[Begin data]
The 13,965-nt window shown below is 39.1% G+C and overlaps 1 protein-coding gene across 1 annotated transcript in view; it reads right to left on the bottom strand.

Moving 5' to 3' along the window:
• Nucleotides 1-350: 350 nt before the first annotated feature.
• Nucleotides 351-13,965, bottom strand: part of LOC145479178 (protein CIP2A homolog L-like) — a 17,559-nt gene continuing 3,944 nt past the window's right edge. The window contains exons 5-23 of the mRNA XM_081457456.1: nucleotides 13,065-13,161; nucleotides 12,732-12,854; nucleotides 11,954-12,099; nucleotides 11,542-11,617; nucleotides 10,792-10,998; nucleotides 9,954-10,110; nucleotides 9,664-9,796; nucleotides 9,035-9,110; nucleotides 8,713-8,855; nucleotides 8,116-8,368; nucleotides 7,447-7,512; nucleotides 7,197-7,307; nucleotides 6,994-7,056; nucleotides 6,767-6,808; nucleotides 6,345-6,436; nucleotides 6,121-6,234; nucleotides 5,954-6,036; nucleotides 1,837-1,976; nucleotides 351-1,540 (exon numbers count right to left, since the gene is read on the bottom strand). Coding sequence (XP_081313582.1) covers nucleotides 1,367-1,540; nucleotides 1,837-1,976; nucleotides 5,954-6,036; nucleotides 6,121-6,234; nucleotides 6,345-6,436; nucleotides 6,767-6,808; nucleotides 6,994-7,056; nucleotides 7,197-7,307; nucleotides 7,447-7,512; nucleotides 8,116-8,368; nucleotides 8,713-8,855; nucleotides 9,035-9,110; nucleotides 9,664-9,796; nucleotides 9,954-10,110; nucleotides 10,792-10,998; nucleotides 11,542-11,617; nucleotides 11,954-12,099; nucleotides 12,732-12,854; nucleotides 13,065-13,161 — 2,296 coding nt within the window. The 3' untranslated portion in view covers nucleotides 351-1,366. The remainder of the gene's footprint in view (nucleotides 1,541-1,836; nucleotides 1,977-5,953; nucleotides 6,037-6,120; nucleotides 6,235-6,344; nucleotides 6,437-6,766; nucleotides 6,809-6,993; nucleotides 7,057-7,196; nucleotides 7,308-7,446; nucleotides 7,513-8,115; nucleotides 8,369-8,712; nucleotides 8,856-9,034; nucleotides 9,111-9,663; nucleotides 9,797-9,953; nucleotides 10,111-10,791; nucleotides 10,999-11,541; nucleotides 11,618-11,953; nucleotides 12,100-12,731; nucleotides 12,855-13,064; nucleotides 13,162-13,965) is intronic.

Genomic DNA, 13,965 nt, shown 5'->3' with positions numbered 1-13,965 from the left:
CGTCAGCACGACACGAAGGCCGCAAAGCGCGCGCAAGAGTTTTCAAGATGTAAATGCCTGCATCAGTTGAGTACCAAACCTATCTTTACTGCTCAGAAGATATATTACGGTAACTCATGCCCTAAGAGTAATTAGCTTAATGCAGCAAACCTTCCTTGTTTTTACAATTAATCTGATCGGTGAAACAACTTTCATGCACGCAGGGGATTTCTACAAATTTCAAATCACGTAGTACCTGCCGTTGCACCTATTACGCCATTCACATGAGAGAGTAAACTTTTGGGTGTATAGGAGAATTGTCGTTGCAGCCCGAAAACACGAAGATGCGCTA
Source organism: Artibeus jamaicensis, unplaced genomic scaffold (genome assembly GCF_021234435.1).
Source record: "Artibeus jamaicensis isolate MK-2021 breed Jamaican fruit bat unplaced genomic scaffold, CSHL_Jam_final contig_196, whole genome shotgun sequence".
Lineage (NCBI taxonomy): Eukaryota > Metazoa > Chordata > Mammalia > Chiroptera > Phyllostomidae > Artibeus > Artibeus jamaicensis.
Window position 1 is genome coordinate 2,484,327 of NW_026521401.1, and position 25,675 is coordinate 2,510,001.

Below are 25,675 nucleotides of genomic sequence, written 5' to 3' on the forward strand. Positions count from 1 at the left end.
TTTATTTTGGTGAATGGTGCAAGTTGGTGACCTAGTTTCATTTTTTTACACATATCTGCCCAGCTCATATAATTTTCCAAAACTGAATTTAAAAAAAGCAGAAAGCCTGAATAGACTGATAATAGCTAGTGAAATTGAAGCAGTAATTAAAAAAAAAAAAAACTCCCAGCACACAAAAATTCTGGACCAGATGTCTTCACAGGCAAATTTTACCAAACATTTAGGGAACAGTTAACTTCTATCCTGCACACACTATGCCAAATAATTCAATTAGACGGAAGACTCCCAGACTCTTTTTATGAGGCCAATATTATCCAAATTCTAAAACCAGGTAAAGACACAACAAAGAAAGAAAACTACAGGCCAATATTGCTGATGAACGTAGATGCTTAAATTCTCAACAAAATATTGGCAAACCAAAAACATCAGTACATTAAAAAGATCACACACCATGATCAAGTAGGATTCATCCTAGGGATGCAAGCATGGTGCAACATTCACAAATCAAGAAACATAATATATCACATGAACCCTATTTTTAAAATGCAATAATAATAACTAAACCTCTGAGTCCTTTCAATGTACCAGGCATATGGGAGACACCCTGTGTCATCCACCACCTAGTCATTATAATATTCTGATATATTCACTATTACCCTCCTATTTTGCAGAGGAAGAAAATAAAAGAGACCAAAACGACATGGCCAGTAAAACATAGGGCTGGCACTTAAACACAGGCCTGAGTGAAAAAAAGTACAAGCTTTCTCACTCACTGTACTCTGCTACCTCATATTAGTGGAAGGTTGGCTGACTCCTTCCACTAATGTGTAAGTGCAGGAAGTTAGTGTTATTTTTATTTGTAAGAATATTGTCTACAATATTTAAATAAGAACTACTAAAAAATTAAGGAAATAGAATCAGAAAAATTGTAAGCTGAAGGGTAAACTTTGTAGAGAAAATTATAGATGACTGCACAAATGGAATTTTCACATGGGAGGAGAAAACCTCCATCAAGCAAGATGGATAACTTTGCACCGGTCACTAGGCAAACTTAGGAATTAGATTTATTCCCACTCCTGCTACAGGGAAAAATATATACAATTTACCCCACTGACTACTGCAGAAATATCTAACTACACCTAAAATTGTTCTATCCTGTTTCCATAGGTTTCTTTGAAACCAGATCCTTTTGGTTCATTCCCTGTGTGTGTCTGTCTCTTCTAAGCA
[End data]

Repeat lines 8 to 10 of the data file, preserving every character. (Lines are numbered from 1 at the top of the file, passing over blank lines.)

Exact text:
Source record: "Artibeus jamaicensis isolate MK-2021 breed Jamaican fruit bat unplaced genomic scaffold, CSHL_Jam_final contig_196, whole genome shotgun sequence".
Lineage (NCBI taxonomy): Eukaryota > Metazoa > Chordata > Mammalia > Chiroptera > Phyllostomidae > Artibeus > Artibeus jamaicensis.
Window position 1 is genome coordinate 2,484,327 of NW_026521401.1, and position 25,675 is coordinate 2,510,001.